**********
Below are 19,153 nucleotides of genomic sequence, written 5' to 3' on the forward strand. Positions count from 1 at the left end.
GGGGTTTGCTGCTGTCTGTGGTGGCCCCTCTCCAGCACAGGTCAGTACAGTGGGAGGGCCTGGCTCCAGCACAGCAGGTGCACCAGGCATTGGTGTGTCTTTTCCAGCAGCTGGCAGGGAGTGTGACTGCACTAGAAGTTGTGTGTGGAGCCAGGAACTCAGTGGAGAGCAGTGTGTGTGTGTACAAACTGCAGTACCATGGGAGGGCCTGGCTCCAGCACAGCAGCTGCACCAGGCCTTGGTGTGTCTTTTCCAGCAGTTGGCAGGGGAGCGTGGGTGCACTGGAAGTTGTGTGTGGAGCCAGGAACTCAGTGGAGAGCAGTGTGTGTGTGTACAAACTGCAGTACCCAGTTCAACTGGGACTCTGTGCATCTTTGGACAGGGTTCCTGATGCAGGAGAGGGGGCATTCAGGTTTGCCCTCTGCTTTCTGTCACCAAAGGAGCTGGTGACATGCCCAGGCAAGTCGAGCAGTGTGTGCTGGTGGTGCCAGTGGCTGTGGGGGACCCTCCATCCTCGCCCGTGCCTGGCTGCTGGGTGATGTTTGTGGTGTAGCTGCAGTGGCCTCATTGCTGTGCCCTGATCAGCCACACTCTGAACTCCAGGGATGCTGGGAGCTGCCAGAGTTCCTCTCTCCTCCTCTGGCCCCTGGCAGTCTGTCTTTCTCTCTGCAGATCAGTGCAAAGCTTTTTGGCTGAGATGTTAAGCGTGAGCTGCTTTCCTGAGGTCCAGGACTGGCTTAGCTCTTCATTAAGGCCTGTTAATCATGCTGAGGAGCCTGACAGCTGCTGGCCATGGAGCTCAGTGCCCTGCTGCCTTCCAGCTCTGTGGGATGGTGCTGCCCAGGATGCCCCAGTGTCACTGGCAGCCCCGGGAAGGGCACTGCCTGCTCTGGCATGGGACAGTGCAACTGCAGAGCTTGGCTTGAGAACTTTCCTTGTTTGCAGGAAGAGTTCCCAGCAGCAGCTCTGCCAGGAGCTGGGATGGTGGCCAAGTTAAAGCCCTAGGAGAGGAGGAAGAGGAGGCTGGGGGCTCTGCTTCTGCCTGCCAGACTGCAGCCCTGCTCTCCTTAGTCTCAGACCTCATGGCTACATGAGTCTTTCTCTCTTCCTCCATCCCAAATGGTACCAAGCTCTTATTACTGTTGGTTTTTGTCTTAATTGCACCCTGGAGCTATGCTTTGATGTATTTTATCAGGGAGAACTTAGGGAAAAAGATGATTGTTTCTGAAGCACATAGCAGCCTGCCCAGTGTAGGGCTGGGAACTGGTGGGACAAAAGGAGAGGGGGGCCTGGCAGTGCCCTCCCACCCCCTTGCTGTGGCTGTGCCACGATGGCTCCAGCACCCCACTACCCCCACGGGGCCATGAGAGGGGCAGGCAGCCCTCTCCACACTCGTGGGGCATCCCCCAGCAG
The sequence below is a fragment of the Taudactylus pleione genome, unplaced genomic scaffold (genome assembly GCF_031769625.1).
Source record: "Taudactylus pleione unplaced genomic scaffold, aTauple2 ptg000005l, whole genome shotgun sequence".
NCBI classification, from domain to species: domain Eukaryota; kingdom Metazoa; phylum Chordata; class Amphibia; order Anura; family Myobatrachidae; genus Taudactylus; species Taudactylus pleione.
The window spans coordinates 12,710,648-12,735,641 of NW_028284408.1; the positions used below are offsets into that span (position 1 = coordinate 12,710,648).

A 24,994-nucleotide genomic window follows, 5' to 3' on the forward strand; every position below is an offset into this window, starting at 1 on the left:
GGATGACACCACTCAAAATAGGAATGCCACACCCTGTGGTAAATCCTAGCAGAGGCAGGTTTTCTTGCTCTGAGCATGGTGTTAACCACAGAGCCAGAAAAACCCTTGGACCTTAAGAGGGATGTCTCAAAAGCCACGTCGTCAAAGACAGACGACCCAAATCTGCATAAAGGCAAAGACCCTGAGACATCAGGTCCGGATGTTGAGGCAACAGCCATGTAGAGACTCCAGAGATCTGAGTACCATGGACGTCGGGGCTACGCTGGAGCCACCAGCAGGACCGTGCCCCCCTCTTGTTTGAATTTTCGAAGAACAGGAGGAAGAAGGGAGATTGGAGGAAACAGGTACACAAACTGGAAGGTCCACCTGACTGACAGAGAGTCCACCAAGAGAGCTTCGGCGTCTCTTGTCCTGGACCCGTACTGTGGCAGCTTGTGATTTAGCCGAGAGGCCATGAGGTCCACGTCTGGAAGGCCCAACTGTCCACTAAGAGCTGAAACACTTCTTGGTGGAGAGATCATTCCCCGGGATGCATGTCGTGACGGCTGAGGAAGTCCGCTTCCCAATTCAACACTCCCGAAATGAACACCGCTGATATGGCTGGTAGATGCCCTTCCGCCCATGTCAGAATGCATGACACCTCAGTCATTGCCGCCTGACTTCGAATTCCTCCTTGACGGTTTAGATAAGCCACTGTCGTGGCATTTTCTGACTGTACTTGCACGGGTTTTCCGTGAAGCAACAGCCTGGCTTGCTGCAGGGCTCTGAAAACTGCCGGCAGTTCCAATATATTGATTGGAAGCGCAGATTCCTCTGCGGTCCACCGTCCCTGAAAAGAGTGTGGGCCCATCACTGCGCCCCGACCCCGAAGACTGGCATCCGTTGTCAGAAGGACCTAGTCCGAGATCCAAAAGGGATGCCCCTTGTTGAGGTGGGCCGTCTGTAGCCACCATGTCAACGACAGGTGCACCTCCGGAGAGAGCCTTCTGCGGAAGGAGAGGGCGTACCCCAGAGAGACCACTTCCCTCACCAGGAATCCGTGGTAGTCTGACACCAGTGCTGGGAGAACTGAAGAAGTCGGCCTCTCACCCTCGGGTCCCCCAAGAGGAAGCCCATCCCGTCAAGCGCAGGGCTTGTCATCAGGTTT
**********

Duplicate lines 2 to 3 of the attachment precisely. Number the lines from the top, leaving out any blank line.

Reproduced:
GGGGTTTGCTGCTGTCTGTGGTGGCCCCTCTCCAGCACAGGTCAGTACAGTGGGAGGGCCTGGCTCCAGCACAGCAGGTGCACCAGGCATTGGTGTGTCTTTTCCAGCAGCTGGCAGGGAGTGTGACTGCACTAGAAGTTGTGTGTGGAGCCAGGAACTCAGTGGAGAGCAGTGTGTGTGTGTACAAACTGCAGTACCATGGGAGGGCCTGGCTCCAGCACAGCAGCTGCACCAGGCCTTGGTGTGTCTTTTCCAGCAGTTGGCAGGGGAGCGTGGGTGCACTGGAAGTTGTGTGTGGAGCCAGGAACTCAGTGGAGAGCAGTGTGTGTGTGTACAAACTGCAGTACCCAGTTCAACTGGGACTCTGTGCATCTTTGGACAGGGTTCCTGATGCAGGAGAGGGGGCATTCAGGTTTGCCCTCTGCTTTCTGTCACCAAAGGAGCTGGTGACATGCCCAGGCAAGTCGAGCAGTGTGTGCTGGTGGTGCCAGTGGCTGTGGGGGACCCTCCATCCTCGCCCGTGCCTGGCTGCTGGGTGATGTTTGTGGTGTAGCTGCAGTGGCCTCATTGCTGTGCCCTGATCAGCCACACTCTGAACTCCAGGGATGCTGGGAGCTGCCAGAGTTCCTCTCTCCTCCTCTGGCCCCTGGCAGTCTGTCTTTCTCTCTGCAGATCAGTGCAAAGCTTTTTGGCTGAGATGTTAAGCGTGAGCTGCTTTCCTGAGGTCCAGGACTGGCTTAGCTCTTCATTAAGGCCTGTTAATCATGCTGAGGAGCCTGACAGCTGCTGGCCATGGAGCTCAGTGCCCTGCTGCCTTCCAGCTCTGTGGGATGGTGCTGCCCAGGATGCCCCAGTGTCACTGGCAGCCCCGGGAAGGGCACTGCCTGCTCTGGCATGGGACAGTGCAACTGCAGAGCTTGGCTTGAGAACTTTCCTTGTTTGCAGGAAGAGTTCCCAGCAGCAGCTCTGCCAGGAGCTGGGATGGTGGCCAAGTTAAAGCCCTAGGAGAGGAGGAAGAGGAGGCTGGGGGCTCTGCTTCTGCCTGCCAGACTGCAGCCCTGCTCTCCTTAGTCTCAGACCTCATGGCTACATGAGTCTTTCTCTCTTCCTCCATCCCAAATGGTACCAAGCTCTTATTACTGTTGGTTTTTGTCTTAATTGCACCCTGGAGCTATGCTTTGATGTATTTTATCAGGGAGAACTTAGGGAAAAAGATGATTGTTTCTGAAGCACATAGCAGCCTGCCCAGTGTAGGGCTGGGAACTGGTGGGACAAAAGGAGAGGGGGGCCTGGCAGTGCCCTCCCACCCCCTTGCTGTGGCTGTGCCACGATGGCTCCAGCACCCCACTACCCCCACGGGGCCATGAGAGGGGCAGGCAGCCCTCTCCACACTCGTGGGGCATCCCCCAGCAG
The sequence below is a fragment of the Taudactylus pleione genome, unplaced genomic scaffold (genome assembly GCF_031769625.1).